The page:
Should you buy organic rice?

Rice crop in the sunshine

Do you pick up organic products at the supermarket thinking that they are safe and better for health? If so, you are in for a shock. Our tests of seven brands of organic rice revealed that 6 brands had pesticide residues and all 7 contained heavy metals! Ironic,isn’t it? The very rationale for buying an organic product is to buy a pesticide-free product.

No standards

Since there are no specific standards for organic rice at present, why is the product being allowed to be sold in the country?

Why a variety of logos?

The brands carried a variety of logos and certifications from different national and international agencies. This is confusing for consumers. Why should a product meant for the domestic market carry so many international logos?

Alarming findings

The 3 heavy metals tested were – lead, copper and arsenic. We tested the products for 16 pesticides. The four detected belonged to the Organophosphate group.

Pesticide residues: Six of the 7 brands of organic rice contained pesticide residues. Fabindia Organics did not have pesticide residues. Two brands had Chlorpyrifos levels above the prescribed limit – Organic on Call and Sanjeevani Organics. Two of the four non-organic rice brands had pesticide residues.

Over a long duration even microscopic quantities of pesticides can harm. The pesticides detected by our tests are not in the US list of pesticides permitted in organic products. Chlorpyrifos, detected in three brands, has been linked with delays in learning, reduced physical coordination and behavioural problems in children.

Heavy metals: All the organic rice brands showed presence of all three heavy metals though they were within the limits. None of the non-organic rice brands had arsenic. Copper levels were higher than in organic rice brands, though within limits. Lead levels were within limits and slightly lower than that in the organic rice brands.

Lead is a neurotoxin and even low levels of exposure can be hazardous, especially for children. Very large single or long-term intakes of copper may cause liver disease and male infertility. Long-term exposure to arsenic from food can cause cancer and cardiovascular disease.


Highly priced

Organic rice brands were much costlier. Comparing the extremes, you would be paying  more than five times the price for the costliest organic rice brand – Fabindia Organics – than you would pay for the cheapest non-organic rice brand – Hypercity. Why should the organic version of a staple product like rice be so expensive? It is unaffordable for the common man.

False label claims

Most organic rice brands claimed Cover story 2to be free of pesticides. Illustratively, Morarka Organic Down to Earth, which contained both pesticide residues and toxic heavy metals, claimed to be: “…free from chemicals, fertilizers, pesticides, toxic substances, synthetic hormones…” Non-organic rice brands did not mention the absence of pesticides or toxic substances on the packaging. Two organic rice brands – Vikalp and Organic on Call – did not have any organic certification.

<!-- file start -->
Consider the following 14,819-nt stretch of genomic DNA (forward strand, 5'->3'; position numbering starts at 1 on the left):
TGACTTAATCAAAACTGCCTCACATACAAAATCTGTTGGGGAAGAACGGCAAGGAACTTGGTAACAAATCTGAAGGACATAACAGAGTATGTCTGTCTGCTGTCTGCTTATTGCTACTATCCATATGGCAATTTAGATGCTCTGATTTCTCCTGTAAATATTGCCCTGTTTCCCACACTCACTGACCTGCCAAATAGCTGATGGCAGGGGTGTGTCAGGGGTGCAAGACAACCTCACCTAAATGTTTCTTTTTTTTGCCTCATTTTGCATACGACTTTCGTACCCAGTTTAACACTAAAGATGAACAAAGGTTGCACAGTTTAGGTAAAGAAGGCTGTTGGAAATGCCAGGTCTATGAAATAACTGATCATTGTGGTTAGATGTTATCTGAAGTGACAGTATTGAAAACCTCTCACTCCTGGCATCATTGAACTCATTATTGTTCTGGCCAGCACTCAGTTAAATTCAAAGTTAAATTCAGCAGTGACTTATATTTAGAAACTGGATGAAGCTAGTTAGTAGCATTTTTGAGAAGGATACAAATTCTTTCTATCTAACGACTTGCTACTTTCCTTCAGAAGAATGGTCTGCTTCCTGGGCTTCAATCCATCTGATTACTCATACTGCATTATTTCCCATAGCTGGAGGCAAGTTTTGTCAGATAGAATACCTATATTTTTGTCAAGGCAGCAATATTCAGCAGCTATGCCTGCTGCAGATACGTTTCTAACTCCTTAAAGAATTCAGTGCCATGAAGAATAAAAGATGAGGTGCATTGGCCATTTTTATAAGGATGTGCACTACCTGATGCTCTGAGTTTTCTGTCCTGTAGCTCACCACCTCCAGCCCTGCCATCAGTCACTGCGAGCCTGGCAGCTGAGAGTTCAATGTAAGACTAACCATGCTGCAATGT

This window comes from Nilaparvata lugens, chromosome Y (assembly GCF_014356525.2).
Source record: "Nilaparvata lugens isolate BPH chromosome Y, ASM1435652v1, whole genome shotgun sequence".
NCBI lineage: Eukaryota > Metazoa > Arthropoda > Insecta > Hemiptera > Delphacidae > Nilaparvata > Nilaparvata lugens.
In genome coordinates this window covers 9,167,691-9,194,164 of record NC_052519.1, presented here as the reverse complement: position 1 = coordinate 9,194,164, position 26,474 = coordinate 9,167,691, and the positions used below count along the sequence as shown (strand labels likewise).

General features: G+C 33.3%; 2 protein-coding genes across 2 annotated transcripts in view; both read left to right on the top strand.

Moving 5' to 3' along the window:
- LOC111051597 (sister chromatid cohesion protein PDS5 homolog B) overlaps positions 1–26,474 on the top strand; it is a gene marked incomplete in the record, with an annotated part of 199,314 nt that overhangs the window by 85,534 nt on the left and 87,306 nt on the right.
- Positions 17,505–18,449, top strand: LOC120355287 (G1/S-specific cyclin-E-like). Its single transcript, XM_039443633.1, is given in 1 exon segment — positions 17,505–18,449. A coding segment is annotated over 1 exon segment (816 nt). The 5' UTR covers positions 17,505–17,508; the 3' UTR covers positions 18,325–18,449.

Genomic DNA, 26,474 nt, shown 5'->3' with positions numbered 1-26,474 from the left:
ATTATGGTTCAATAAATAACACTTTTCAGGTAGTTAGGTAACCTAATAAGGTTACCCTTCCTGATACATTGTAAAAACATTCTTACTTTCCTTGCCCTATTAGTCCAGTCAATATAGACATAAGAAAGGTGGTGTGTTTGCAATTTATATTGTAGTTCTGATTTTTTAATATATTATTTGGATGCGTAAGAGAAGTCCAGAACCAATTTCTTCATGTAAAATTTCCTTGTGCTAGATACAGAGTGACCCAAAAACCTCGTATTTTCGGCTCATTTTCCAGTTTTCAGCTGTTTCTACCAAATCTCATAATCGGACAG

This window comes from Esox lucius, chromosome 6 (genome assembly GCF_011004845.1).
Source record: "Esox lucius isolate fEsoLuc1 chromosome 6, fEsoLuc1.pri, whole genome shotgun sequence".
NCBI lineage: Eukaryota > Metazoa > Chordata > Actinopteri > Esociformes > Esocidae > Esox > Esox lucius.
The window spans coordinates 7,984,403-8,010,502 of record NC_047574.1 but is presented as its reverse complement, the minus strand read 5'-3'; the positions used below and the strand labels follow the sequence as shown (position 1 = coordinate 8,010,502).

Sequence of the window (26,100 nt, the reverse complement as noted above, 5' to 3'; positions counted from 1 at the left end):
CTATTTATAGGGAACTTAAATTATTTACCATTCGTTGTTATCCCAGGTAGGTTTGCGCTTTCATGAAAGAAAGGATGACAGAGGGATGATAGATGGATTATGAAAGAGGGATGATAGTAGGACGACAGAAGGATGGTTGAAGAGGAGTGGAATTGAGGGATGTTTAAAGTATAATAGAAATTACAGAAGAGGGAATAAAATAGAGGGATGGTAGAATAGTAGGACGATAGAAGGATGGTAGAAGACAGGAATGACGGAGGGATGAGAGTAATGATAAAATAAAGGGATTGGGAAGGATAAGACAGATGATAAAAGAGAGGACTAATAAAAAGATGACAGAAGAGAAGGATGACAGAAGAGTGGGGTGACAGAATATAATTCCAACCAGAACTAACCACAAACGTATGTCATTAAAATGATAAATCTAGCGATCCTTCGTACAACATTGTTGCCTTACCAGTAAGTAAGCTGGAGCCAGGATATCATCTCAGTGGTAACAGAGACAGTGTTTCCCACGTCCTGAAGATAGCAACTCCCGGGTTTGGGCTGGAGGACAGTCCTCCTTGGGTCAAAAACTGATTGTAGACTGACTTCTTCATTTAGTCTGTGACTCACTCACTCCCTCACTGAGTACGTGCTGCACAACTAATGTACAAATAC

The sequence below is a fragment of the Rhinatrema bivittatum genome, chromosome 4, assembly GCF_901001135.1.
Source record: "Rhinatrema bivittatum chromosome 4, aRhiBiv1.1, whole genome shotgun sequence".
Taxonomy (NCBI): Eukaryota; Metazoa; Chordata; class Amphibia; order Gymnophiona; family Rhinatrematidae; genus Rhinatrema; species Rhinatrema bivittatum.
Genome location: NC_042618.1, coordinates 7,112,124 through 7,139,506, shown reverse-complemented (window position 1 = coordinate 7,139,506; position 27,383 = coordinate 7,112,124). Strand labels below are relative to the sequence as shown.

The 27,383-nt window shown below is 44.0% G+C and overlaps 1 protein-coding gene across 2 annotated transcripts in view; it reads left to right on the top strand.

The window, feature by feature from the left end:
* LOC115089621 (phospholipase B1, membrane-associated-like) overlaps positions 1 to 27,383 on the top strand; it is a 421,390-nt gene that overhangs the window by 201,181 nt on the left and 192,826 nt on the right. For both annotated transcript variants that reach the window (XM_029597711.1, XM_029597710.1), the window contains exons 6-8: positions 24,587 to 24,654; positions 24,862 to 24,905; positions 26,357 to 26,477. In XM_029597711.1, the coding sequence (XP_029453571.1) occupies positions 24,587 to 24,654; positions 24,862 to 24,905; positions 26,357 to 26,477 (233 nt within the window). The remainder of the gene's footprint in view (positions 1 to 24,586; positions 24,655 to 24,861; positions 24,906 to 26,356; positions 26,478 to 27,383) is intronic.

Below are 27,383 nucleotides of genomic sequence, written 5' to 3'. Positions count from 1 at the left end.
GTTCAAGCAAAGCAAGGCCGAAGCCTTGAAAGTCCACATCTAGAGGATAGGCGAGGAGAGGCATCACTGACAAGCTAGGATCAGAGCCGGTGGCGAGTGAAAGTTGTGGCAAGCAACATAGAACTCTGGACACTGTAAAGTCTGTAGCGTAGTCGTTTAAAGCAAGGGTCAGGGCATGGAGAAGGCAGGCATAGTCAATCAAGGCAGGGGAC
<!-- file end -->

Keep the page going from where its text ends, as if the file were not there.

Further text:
Manufacturers’ response

As a policy, we convey the test results to all the manufacturers and await their response. We received the following responses:

Sanjeevani Organics said that organic certification was done for the practices and processes and not for the products. Our response: “Consumers are concerned not with processes and practices but with the end product. Certification for processes must reflect in quality of final product.”

24 Mantra Organic said that the pesticide detected by our testsChlorfenvinphos – was not used even in conventional paddy cultivation and not available in their project area. Our response: “The presence of Chlorfenvinphos could be due to cross contamination during harvesting. Also, some pesticides can persist in the environment even after use is discontinued.”

Organic Tattva said that as per APEDA (Agricultural and Processed Food Products Export Development Authority) guidelines there is no requirement for testing of heavy metals for organic products. Our response: “True. However, we have tested for them as consumers should be concerned about their presence in foods. Heavy metals accumulate in the human body over a period of time and cause harm.”


Urgent action needed

  • The Bureau of Indian Standards (BIS) should set specific mandatory standards for organic foods. In response to our earlier appeal, we received a letter from Food Safety and Standards Authority of India (FSSAI) saying that BIS has constituted a committee to formulate standards for organic foods.
  • Different organic certification labels of different countries confuse consumers. NPOP (National Programme for Organic Production) certification should be made mandatory. NPOP should also extend to product certification. Regular monitoring of organic food quality, including that sold online, is necessary.
  • Advertising claims made by organic product manufacturers should be closely monitored.

Grahak Sathi’s conclusion

Our tests proved that organic brands of rice are not safer than non-organic ones. There is no concrete evidence that organic food has higher nutritional value than regular food. Also, organic rice brands are much more expensive.

However, we are still giving you a comparison of the 7 organic rice brands. Fabindia Organics obtained the highest overall score as it had no pesticides and heavy metals within limits. However, it is more than twice as expensive as the brand that scored the next highest – Organic Tattva.

People want to make healthier choices and the Government must support them in this matter. It should ensure that consumers do not get exploited in the name of organic foods. It is vital that the regulatory authorities set standards and closely monitor the quality of organic food products.

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